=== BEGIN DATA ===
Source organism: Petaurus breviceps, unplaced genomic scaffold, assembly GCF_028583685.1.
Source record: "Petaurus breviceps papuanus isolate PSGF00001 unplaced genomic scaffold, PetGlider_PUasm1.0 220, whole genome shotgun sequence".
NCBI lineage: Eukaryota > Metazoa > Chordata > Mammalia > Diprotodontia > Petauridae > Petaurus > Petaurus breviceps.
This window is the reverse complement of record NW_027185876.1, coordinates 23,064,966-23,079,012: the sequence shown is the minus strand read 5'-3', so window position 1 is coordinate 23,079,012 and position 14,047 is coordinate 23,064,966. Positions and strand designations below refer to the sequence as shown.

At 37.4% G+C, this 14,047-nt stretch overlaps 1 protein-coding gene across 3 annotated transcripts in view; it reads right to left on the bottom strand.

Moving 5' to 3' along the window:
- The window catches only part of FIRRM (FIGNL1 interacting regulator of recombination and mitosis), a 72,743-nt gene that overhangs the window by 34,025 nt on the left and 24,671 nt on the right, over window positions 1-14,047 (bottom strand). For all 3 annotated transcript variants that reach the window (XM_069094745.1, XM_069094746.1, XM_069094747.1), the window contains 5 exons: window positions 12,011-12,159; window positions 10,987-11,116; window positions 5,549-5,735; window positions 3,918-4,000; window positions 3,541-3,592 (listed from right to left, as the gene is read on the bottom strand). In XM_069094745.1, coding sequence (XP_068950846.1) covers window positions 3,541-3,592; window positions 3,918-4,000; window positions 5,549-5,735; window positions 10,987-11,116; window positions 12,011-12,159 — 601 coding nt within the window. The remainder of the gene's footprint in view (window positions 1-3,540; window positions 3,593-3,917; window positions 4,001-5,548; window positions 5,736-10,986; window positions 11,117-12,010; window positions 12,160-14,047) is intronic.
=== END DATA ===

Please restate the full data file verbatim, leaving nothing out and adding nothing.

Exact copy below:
Source organism: Petaurus breviceps, unplaced genomic scaffold, assembly GCF_028583685.1.
Source record: "Petaurus breviceps papuanus isolate PSGF00001 unplaced genomic scaffold, PetGlider_PUasm1.0 220, whole genome shotgun sequence".
NCBI lineage: Eukaryota > Metazoa > Chordata > Mammalia > Diprotodontia > Petauridae > Petaurus > Petaurus breviceps.
This window is the reverse complement of record NW_027185876.1, coordinates 23,064,966-23,079,012: the sequence shown is the minus strand read 5'-3', so window position 1 is coordinate 23,079,012 and position 14,047 is coordinate 23,064,966. Positions and strand designations below refer to the sequence as shown.

At 37.4% G+C, this 14,047-nt stretch overlaps 1 protein-coding gene across 3 annotated transcripts in view; it reads right to left on the bottom strand.

Moving 5' to 3' along the window:
- The window catches only part of FIRRM (FIGNL1 interacting regulator of recombination and mitosis), a 72,743-nt gene that overhangs the window by 34,025 nt on the left and 24,671 nt on the right, over window positions 1-14,047 (bottom strand). For all 3 annotated transcript variants that reach the window (XM_069094745.1, XM_069094746.1, XM_069094747.1), the window contains 5 exons: window positions 12,011-12,159; window positions 10,987-11,116; window positions 5,549-5,735; window positions 3,918-4,000; window positions 3,541-3,592 (listed from right to left, as the gene is read on the bottom strand). In XM_069094745.1, coding sequence (XP_068950846.1) covers window positions 3,541-3,592; window positions 3,918-4,000; window positions 5,549-5,735; window positions 10,987-11,116; window positions 12,011-12,159 — 601 coding nt within the window. The remainder of the gene's footprint in view (window positions 1-3,540; window positions 3,593-3,917; window positions 4,001-5,548; window positions 5,736-10,986; window positions 11,117-12,010; window positions 12,160-14,047) is intronic.